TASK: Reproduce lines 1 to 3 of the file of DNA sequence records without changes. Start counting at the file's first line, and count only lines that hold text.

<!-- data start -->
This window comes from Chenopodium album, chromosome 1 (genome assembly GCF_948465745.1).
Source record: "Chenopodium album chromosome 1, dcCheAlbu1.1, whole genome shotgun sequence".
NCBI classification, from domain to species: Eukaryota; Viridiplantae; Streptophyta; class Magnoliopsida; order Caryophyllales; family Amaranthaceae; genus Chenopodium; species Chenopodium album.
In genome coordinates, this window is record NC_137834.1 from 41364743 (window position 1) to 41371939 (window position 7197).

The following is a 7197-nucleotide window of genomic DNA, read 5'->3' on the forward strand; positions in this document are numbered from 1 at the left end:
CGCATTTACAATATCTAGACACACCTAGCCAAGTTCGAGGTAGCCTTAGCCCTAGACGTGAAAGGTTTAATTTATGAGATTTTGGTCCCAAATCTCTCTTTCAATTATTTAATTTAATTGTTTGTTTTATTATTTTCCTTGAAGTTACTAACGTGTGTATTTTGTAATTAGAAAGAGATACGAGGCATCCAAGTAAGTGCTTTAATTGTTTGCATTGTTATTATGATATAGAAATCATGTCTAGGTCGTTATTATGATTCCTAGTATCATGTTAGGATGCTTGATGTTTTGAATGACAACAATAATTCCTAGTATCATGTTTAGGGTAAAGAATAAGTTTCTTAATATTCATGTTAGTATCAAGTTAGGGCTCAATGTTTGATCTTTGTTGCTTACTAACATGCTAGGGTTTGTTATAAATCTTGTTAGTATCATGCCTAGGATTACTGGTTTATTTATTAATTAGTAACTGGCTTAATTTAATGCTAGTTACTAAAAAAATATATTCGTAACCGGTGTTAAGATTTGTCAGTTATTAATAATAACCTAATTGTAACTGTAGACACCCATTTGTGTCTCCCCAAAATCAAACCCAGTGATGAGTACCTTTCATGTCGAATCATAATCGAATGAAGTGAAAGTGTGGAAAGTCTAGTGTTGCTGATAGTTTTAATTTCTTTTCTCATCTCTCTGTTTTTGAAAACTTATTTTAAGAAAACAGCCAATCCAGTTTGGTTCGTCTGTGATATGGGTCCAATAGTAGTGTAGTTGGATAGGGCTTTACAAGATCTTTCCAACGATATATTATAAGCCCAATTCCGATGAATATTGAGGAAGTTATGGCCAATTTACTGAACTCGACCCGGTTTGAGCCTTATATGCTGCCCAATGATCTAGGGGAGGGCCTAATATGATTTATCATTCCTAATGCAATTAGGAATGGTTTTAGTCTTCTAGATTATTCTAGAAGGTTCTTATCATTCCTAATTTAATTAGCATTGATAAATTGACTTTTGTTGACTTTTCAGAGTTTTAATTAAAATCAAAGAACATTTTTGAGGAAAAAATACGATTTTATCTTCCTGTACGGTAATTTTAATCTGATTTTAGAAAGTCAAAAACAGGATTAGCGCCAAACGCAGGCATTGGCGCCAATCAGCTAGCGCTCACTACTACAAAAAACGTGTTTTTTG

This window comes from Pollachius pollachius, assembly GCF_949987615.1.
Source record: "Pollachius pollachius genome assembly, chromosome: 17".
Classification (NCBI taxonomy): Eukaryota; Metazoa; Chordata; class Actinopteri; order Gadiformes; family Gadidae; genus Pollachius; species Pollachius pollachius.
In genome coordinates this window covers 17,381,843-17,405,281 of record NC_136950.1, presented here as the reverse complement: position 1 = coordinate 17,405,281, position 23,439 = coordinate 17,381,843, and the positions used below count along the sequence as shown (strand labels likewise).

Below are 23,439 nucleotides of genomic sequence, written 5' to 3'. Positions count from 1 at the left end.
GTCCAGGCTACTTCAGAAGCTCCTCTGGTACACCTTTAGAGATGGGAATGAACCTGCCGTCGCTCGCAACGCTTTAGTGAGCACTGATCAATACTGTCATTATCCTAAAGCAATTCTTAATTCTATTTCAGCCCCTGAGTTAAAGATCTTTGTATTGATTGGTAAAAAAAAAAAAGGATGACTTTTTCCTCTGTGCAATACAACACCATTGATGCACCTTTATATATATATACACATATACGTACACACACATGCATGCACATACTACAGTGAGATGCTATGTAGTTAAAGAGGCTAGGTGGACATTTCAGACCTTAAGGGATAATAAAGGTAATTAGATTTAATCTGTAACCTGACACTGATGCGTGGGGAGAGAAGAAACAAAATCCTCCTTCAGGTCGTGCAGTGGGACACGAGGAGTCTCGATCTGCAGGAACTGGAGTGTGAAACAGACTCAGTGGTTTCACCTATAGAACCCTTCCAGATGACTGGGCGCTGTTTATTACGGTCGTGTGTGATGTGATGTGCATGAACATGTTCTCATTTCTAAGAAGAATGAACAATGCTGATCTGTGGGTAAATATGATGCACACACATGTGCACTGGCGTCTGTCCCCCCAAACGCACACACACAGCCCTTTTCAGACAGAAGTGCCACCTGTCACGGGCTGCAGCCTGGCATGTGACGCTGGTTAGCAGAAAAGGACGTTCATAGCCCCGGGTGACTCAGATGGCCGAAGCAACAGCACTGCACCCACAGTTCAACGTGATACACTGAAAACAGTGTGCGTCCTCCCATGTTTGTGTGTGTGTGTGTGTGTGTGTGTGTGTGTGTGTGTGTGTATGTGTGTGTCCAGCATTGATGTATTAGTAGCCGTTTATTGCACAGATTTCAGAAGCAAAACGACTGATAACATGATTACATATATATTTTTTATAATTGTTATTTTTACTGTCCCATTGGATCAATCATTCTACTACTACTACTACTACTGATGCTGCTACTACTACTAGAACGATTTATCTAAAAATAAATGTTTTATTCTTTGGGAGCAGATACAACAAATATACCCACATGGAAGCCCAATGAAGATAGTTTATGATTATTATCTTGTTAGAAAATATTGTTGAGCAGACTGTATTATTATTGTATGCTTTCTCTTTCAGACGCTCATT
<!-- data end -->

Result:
This window comes from Chenopodium album, chromosome 1 (genome assembly GCF_948465745.1).
Source record: "Chenopodium album chromosome 1, dcCheAlbu1.1, whole genome shotgun sequence".
NCBI classification, from domain to species: Eukaryota; Viridiplantae; Streptophyta; class Magnoliopsida; order Caryophyllales; family Amaranthaceae; genus Chenopodium; species Chenopodium album.